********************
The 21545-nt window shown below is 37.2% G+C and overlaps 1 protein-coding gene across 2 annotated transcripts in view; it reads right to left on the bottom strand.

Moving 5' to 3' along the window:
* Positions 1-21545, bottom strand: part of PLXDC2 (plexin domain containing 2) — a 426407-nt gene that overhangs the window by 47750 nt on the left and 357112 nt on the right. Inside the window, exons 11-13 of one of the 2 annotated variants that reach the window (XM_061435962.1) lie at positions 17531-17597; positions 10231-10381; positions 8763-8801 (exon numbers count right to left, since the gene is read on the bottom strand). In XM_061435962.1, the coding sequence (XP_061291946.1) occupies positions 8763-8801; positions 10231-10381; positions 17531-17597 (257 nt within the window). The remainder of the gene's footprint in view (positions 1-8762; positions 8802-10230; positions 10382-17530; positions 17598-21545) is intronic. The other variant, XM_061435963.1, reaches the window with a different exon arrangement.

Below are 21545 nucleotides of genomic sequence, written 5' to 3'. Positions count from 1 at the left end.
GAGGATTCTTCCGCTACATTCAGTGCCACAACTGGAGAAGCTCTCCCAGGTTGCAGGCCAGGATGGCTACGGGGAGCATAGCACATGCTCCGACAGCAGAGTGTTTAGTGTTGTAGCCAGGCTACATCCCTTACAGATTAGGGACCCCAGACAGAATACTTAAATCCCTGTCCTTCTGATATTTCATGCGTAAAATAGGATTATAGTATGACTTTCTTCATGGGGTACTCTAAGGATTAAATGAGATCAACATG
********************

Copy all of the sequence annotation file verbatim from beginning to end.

The 21545-nt window shown below is 37.2% G+C and overlaps 1 protein-coding gene across 2 annotated transcripts in view; it reads right to left on the bottom strand.

Moving 5' to 3' along the window:
* Positions 1-21545, bottom strand: part of PLXDC2 (plexin domain containing 2) — a 426407-nt gene that overhangs the window by 47750 nt on the left and 357112 nt on the right. Inside the window, exons 11-13 of one of the 2 annotated variants that reach the window (XM_061435962.1) lie at positions 17531-17597; positions 10231-10381; positions 8763-8801 (exon numbers count right to left, since the gene is read on the bottom strand). In XM_061435962.1, the coding sequence (XP_061291946.1) occupies positions 8763-8801; positions 10231-10381; positions 17531-17597 (257 nt within the window). The remainder of the gene's footprint in view (positions 1-8762; positions 8802-10230; positions 10382-17530; positions 17598-21545) is intronic. The other variant, XM_061435963.1, reaches the window with a different exon arrangement.

Below are 21545 nucleotides of genomic sequence, written 5' to 3'. Positions count from 1 at the left end.
GAGGATTCTTCCGCTACATTCAGTGCCACAACTGGAGAAGCTCTCCCAGGTTGCAGGCCAGGATGGCTACGGGGAGCATAGCACATGCTCCGACAGCAGAGTGTTTAGTGTTGTAGCCAGGCTACATCCCTTACAGATTAGGGACCCCAGACAGAATACTTAAATCCCTGTCCTTCTGATATTTCATGCGTAAAATAGGATTATAGTATGACTTTCTTCATGGGGTACTCTAAGGATTAAATGAGATCAACATG